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A skein of Juniper
Juniper knit up
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Yarn Profile: Alchemy Juniper

First Impressions
Knitters have been asking Alchemy to produce a sock yarn for years. When Gina Wilde finally did introduce the superwash Merino sock yarn Juniper at TNNA this January, the buzz was quiet—not necessarily because of the yarn, but likely because of the show itself.

Gina Wilde is the creative spark behind Alchemy Yarns of Transformation. A musician, sculptor, dancer, and performance artist, she is also an extraordinarily gifted colorist who is very exacting about her canvas. She spares no expense in seeking the right yarn, sometimes working years with a hand-picked mill until the twist and ply and fiber blend are just right. Which may explain why this is not your average sock yarn.

For starters, it's spun differently. Most commercial superwash Merino sock yarns on the market are either made from two tightly twisted plies, creating a textured strand that looks like a string of pearls; or they're composed of three or four smooth, loosely plied strands that create a smooth, steady yarn.

When spun for high-abrasion items like socks, Merino wool likes a little nyon reinforcement. If the reinforcement can't come from nylon, it needs to come from the construction of the yarn itself. Plies add strength, so you could conceivably just add more plies and have a stronger yarn.

But a more intriguing and subtle way to add strength is to group these plies into finer strands of plied yarn that are, then, plied together into the final yarn. When everything is plied in the same direction, the construction is called multi-strand or S-on-S cabled yarn (I cheat and just call it "cabled"). As I explained in my book, cabled yarns are incredibly strong and stable, making them an ideal choice for socks.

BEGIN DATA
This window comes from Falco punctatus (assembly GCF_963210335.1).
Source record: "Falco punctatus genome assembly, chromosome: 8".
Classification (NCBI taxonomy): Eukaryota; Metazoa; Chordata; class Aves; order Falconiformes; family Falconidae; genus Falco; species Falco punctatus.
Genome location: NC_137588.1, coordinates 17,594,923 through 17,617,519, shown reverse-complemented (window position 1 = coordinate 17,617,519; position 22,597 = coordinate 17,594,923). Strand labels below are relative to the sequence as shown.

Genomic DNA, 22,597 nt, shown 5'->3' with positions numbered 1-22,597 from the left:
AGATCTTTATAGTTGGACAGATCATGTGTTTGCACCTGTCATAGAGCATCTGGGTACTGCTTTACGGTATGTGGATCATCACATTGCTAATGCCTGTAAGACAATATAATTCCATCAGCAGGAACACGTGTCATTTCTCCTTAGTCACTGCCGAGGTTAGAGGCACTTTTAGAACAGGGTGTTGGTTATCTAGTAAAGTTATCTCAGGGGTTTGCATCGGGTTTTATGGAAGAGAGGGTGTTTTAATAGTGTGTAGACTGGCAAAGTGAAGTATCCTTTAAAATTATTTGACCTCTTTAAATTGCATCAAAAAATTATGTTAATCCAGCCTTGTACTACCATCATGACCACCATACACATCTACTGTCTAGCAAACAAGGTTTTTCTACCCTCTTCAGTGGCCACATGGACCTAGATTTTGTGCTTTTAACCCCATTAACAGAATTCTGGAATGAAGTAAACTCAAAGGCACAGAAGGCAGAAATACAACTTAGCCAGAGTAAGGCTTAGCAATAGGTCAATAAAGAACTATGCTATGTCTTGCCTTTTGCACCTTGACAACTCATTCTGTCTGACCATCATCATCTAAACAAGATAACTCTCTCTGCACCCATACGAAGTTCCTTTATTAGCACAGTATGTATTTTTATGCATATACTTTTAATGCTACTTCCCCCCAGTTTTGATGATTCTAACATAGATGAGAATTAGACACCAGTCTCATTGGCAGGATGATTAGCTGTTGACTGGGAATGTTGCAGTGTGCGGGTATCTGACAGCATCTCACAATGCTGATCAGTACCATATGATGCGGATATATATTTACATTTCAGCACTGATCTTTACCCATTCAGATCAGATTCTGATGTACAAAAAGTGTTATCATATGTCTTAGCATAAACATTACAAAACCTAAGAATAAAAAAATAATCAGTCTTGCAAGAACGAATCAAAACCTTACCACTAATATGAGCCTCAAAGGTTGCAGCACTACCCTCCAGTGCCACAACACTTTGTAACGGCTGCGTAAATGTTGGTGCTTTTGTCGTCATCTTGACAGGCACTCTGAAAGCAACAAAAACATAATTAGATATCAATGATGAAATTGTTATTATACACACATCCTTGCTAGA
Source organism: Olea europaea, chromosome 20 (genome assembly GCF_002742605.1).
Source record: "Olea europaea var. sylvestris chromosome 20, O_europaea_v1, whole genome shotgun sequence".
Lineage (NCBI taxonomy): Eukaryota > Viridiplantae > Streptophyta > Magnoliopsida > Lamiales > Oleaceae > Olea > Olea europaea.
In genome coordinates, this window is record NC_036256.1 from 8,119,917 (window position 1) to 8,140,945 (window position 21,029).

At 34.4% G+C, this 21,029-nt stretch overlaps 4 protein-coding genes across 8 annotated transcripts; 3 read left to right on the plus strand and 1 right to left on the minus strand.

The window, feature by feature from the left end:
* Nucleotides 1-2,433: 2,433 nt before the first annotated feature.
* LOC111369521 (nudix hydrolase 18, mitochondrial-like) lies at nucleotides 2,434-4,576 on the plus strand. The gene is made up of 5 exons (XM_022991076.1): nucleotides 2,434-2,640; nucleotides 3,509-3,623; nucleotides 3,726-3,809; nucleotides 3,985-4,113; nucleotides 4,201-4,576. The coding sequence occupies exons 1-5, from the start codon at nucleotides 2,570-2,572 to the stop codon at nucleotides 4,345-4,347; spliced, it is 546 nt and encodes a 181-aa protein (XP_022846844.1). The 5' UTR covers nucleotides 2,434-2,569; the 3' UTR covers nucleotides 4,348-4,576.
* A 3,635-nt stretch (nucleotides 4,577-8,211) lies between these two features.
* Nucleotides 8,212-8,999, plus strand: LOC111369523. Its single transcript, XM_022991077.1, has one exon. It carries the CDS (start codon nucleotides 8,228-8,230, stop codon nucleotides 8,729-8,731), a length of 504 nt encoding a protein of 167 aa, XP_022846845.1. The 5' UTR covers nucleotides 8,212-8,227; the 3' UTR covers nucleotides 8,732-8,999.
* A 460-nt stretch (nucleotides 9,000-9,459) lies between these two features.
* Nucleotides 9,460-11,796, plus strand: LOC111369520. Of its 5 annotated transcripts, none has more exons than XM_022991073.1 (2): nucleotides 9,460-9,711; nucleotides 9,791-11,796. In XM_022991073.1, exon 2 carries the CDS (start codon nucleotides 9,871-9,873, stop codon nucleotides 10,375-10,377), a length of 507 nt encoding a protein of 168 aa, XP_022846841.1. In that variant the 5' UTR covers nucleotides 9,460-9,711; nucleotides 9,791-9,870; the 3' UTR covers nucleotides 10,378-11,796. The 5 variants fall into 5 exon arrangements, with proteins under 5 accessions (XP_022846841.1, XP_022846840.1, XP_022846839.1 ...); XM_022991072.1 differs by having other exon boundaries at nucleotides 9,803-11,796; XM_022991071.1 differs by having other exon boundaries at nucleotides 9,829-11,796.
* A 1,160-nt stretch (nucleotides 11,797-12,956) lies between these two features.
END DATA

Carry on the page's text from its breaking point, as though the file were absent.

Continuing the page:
We see this kind of construction in heavier yarns—Karabella's Aurora 8 is the most famous example, although Alchemy also has one called Temple—but we rarely see it in fingering-weight yarns. Which is a pity, since all those plies give you a perfectly strong, bouncy, and full-bodied sock yarn.

Knitting Up
The label suggests you use US 2 (2.75mm) needles for a gauge of 8 stitches per inch. I tend to knit finer yarns a little more loosely, so I chose size 0 (2.0mm) needles. I also did this because multi-strand construction can produce a very round yarn with less expansion and surface blur than its conventionally plied counterparts. The last thing you want is for your sock fabric to have gaps between the stitches. The more airtight your fabric, the longer wearing it will be—but of course you don't want the fabric so airtight that you can't even get it on your foot.

The yarn knit up quickly and easily, with nary a snag in sight. Snagging can be a problem with this kind of yarn construction, so I pulled out my hypodermic Knit Picks DPNs to see what it took to bring down poor Juniper.